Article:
One view of Bahrain is of a country, and an economy, in a rolling crisis since the outbreak of serious civil disturbance more than two years ago, with businesses packing up and leaving for safer havens further along the Arabian Gulf coast.
That is not at all a picture recognised or endorsed by Mahmood Al Kooheji, and he is in a position to know. As chief executive of the kingdom's sovereign wealth fund (SWF), Mumtalakat, he is at the heart of Bahrain's economy, controlling some of its biggest industrial and commercial assets.
"The figures tell the truth," he said recently on a visit to Dubai. "Just look at GDP growth. Even in the worst year, 2011, it grew by 2 per cent; last year it was 3.6 per cent, and the forecasts are for 5 per cent this year. That is not a picture of crisis."
That is true. However, much of the rise in growth reflects an increase in oil output after a drop last year caused by technical disruptions and slower onshore production.
On the supposed exodus of foreign firms, especially financial ones, from the troubled kingdom, he is equally dismissive. "We haven't really seen it all. Organisations like Citibank and BNP Paribas have actually increased their commitment to Bahrain.
"The fundamentals of Bahrain are strong. There is not much debt, and the private sector is still very active. The Saudi economy is doing very well, and we're very close to that," Mr Al Kooheji said.
He also pointed out that relief funds from fellow GCC countries - intended for investment in physical and social infrastructure after the disturbances - were finally coming through.
Nonetheless, he admitted that the unrest had a short-term effect, slowing growth, and in particular had a serious effect on Gulf Air, one of the bigger units in Mumtalakat's portfolio of companies.
The troubles, and the changing economic environment, had prompted a change of emphasis at Mumtalakat. Despite being one of the smaller SWFs in the region, with a comparatively modest US$7.1 billion worth of assets under management, many experts believed it would follow the typical Gulf SWF strategy of making investments outside the country to help diversify the national economy away from over-reliance on oil.
Mumtalakat was always in a slightly different position, however. With only about 35 per cent of the economy deriving from oil, he said, it was already somewhat diversified. Apart from oil, for example, its biggest export was aluminium, under the banner of Mumtalakat's Alba unit.
"We are still looking overseas, but are no longer actively searching for investments there. We'd only invest if the right thing comes along. It would be limited and very selective," he said.
The recovery in Bahrain's economic position, which has led some of the ratings agencies to upgrade their estimates of its and Mumtalakat's creditworthiness, has to some degree taken the pressure off Mr Al Kooheji.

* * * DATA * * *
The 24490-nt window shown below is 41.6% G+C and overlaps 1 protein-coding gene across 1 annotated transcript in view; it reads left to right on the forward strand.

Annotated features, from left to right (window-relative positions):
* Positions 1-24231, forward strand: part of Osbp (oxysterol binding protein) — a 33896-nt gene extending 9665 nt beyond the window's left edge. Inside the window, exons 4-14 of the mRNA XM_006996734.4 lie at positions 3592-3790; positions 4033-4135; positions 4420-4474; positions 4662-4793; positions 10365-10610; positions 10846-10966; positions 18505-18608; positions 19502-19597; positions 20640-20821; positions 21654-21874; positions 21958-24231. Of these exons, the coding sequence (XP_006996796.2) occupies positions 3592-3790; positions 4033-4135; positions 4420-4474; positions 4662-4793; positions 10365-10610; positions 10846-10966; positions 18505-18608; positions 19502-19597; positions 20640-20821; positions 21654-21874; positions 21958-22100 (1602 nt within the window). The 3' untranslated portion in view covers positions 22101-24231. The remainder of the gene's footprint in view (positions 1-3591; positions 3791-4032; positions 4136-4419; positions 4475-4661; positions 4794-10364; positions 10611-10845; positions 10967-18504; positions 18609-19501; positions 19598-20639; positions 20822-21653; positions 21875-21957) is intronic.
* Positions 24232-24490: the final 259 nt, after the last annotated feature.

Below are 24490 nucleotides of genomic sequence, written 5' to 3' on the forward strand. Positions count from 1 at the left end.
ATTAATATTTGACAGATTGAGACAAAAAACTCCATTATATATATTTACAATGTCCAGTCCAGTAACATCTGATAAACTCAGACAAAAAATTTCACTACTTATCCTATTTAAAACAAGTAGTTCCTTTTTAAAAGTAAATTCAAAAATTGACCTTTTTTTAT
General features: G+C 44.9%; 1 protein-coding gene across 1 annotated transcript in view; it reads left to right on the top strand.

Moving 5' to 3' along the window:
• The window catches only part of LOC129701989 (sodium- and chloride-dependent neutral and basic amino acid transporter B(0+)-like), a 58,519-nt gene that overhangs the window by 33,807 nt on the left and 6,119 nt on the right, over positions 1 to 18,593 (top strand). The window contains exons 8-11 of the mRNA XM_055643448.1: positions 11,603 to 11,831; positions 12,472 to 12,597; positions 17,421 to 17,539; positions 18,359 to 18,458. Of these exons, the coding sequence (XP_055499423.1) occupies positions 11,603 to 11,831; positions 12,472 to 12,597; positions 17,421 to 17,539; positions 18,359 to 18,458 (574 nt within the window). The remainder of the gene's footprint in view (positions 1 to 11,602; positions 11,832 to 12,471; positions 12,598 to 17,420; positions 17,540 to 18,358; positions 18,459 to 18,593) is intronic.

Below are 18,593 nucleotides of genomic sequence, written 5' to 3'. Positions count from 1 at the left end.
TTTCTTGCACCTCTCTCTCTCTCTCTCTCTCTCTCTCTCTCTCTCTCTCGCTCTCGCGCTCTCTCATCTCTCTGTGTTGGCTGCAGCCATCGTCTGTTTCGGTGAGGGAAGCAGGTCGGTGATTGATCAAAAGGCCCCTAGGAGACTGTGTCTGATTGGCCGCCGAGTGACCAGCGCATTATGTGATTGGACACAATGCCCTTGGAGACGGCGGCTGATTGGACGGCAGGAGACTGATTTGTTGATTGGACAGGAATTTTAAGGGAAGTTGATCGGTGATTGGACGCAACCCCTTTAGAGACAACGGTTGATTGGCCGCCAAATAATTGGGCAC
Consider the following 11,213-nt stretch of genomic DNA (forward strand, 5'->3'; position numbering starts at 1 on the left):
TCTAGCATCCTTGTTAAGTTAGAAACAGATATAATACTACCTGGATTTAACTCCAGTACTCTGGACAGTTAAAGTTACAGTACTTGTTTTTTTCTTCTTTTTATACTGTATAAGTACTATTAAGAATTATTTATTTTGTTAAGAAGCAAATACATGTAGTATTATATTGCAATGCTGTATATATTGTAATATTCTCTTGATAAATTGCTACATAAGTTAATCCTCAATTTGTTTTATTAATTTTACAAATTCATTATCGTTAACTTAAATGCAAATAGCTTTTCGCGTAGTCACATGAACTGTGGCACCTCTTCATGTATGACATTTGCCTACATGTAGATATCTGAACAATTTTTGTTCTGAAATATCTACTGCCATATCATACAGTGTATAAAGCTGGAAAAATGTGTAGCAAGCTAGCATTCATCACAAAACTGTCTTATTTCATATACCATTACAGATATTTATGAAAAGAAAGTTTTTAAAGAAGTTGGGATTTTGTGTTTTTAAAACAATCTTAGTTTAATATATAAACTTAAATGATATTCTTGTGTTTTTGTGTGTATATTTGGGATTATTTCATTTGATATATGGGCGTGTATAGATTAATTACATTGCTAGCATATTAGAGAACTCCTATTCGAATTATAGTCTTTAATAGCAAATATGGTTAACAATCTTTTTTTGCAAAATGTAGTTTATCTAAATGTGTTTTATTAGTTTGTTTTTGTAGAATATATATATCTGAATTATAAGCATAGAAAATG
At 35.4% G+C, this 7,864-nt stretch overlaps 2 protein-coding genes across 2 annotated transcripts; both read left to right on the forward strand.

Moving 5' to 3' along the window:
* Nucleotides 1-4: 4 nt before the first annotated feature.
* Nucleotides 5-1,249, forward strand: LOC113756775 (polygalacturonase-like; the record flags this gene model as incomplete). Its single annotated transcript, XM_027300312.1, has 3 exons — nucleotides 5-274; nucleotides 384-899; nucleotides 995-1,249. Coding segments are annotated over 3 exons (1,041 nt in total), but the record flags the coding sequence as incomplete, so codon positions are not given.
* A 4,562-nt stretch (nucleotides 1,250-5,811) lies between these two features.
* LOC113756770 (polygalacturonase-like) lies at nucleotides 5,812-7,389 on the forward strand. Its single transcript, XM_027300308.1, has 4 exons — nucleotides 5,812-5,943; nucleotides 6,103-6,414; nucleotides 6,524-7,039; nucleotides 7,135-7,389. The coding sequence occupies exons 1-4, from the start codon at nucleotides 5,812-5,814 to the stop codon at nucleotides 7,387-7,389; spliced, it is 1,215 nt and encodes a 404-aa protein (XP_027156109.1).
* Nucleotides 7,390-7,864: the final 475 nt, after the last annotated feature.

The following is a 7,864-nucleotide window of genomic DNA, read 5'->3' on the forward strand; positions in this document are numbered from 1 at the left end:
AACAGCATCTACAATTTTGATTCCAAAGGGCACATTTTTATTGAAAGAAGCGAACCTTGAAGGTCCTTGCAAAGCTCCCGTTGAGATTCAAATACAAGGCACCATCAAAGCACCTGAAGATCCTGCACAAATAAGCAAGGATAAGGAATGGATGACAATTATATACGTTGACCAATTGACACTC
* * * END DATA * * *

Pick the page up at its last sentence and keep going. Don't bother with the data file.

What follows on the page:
There had been speculation he might sell some of the 40-odd companies in his portfolio, such as Alba or the telecoms group Batelco, but now that is not an imperative, he insisted.
"We don't have plans to dispose of any of them. Broadly, the portfolio companies fall into two main categories: those that are in high-growth businesses, and those that need restructuring," he said.
Included in the high-growth zone are Alba, where production has increased each of the past two years despite the unrest in the country; and Batelco, which recently expanded its international operations with a $1bn deal with Cable & Wireless of the United Kingdom.
Other growth areas are in food manufacturing and retailing, construction and tourism, Mr Al Kooheji said.
The biggest concern in the category marked "need for restructuring" remains Gulf Air. The airline was suffering anyway from the rapid expansion of cash-rich rivals in the region such as Qatar Airways, Etihad and Emirates. The disturbances that broke out in early 2011 further affected the numbers of people travelling to Bahrain.
"There was a need to right-size the airline, and this has been achieved. We now have 26 planes, and a selective list of destinations that help to service the economy in Bahrain," he said.
Airline losses of about 100 million dinars (Dh974m) this year will be borne by the Bahrain government, and are due to fall to 75m dinars next year, although no break-even stage is yet foreseen.
Gulf Air aside, much of the Mumtalakat portfolio is in expansion mode. Mr Al Kooheji has earmarked some $150m for investment in new projects this year, mainly in construction of tourism facilities, improvements to the Formula One racing track, and an injection of equity into downstream projects at Alba.
"The Bahrain economy is changing, and we are a catalyst for that change," he said.
There have been calls for greater transparency in the kingdom's decision-making process over the past couple of years, and Mumtalakat seems to be working hard towards that end in the corporate sector.
"Transparency and good governance are in our DNA," said Mr Al Kooheji.